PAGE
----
Many challenges remain in the design and use of consumer health informatics interventions
Research Activities, December 2011, No. 376
A growing number of people are using Web-based programs, such as Microsoft HealthVault and Google Health to monitor their health in conjunction with devices such as blood pressure cuffs, weight scales, and pedometers. However, patients may have trouble using these consumer health informatics (CHI) interventions at home—as partially evidenced by Google's choice to discontinue Google Health as of January 1, 2012. A new study finds that such interventions can pose a variety of human factors challenges in their use. Agency for Healthcare Research and Quality (AHRQ) researcher Teresa Zayas-Cabán, Ph.D., and Jenna L. Marquard, Ph.D. from the University of Massachusetts Amherst, found significant challenges on a number of levels for consumers using these interventions.
They developed four CHI intervention use cases for individuals with diabetes and high blood pressure and also for bariatric surgery patients. Two student volunteers acted as patients while a third student acted as the provider. The three students tested each intervention for 10 days. Each intervention involved a variety of tasks, such as taking blood pressure and glucose readings, recording pedometer and weight readings, and recording their food intake online using HealthVault and Google Health. The students then recorded their challenges while completing each task and rated the severity of each challenge. Two independent evaluators then classified the challenges into one of three well-known human factors areas: cognitive, macroergonomic, or physical.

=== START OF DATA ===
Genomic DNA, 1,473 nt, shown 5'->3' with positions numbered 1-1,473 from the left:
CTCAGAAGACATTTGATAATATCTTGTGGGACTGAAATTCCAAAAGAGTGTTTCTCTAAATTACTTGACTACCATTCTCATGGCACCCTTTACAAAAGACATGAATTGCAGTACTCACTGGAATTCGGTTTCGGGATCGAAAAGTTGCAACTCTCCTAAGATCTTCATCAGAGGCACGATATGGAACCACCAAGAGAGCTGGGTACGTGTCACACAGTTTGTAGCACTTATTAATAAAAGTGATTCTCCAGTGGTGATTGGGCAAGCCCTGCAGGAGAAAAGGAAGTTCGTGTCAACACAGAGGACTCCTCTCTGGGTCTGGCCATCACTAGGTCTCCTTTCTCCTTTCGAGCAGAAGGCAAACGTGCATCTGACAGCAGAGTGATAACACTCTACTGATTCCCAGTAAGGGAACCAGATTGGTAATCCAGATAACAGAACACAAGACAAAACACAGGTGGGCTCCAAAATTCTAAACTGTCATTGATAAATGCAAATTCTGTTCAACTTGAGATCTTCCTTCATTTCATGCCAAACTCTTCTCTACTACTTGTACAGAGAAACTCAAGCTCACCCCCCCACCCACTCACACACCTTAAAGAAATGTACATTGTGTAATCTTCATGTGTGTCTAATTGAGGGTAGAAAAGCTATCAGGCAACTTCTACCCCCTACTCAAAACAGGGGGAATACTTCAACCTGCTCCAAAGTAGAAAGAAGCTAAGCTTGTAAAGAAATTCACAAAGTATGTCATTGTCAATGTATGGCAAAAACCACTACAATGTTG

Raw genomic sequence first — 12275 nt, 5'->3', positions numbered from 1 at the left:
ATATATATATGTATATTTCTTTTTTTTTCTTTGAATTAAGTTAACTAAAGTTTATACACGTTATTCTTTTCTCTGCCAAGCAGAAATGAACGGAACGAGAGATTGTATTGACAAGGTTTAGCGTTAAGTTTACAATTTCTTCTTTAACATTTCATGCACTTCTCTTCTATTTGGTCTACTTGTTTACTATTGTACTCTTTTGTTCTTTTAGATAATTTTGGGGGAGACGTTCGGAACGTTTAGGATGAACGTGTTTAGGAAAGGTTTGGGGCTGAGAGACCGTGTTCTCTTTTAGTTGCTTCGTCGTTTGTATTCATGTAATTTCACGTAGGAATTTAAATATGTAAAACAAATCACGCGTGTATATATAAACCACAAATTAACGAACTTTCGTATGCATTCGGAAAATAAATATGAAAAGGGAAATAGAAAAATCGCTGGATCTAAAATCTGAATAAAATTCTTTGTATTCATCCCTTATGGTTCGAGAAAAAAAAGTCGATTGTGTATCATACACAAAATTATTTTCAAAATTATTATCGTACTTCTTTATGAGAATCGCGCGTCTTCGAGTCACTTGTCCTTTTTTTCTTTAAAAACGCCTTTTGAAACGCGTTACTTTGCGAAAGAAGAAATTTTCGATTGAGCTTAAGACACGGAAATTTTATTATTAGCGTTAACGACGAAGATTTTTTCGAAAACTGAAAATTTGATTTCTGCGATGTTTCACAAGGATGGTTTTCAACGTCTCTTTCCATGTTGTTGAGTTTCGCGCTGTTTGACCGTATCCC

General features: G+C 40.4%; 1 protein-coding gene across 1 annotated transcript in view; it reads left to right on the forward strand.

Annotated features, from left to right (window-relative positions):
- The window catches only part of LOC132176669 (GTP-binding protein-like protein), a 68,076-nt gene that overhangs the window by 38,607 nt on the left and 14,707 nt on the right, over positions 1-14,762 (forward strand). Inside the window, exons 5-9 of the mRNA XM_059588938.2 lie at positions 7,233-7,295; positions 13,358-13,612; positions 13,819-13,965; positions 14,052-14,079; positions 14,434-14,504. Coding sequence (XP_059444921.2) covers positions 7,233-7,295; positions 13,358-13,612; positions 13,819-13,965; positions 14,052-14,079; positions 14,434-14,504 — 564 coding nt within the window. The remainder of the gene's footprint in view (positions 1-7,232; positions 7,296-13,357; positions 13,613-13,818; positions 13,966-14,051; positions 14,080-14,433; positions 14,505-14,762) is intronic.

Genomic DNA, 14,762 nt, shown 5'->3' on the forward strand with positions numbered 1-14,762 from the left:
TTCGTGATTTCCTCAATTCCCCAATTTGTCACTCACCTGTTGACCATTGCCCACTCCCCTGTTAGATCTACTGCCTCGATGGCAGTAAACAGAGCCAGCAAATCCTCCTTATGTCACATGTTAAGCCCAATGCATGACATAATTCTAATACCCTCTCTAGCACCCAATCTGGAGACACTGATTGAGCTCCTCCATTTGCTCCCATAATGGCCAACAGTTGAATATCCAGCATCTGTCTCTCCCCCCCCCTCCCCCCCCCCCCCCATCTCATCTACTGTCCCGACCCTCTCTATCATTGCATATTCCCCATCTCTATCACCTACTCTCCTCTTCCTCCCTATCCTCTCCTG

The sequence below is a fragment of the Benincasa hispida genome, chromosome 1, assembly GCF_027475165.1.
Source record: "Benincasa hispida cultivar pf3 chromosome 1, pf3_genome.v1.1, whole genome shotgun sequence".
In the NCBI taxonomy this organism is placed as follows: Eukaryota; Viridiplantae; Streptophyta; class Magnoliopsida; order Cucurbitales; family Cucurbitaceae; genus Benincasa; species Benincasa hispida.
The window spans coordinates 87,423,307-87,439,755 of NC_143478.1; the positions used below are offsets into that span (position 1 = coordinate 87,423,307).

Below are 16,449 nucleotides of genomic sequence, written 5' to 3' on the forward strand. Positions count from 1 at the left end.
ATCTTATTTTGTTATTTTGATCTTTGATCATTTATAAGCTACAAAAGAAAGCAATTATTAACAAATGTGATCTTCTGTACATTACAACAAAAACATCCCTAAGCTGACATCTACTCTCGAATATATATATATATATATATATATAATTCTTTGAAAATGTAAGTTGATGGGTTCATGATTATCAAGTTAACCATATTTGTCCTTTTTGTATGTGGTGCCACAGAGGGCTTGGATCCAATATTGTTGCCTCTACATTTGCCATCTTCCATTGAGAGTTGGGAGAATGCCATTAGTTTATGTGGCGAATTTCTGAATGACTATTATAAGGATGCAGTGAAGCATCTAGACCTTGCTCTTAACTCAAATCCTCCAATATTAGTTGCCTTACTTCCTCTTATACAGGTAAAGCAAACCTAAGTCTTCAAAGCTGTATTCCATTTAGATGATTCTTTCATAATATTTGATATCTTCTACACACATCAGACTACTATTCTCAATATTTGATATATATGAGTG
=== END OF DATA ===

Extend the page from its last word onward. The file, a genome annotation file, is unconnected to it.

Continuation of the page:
A total of 122 challenges were identified. Half of these were classified as cognitive, 38 percent macroergonomic (e.g., using the interventions in the context of their daily life), and 12 percent physical. Approximately a third of all challenges were reported by the students as being at least moderately severe. HealthVault posed more severe challenges than Google Health for both the diabetes and bariatric surgery use cases. The physical challenges most often related to the use of linked devices, such as blood pressure cuffs and weight scales. Cognitive challenges were associated the most with one-time activities, such as learning to use these devices and their applications. Most of the macroergonomic challenges involved repeated activities such as uploading device data. The researchers' evaluation approach identified a significant number of challenges likely to interfere with lay people's ability to use a particular CHI intervention. These identified challenges provide designers with a starting place from which to begin redesigning the intervention.
More details are in "Commercial off-the-shelf consumer health informatics interventions: Recommendations for their design, evaluation and redesign," by Dr. Marquard and Dr. Zayas-Cabán, in the July 1, 2011, Journal of the American Medical Informatics Association. [Epub ahead of publication.] Reprints (AHRQ Publication No. 11-R075) are available from the AHRQ Publications Online Store .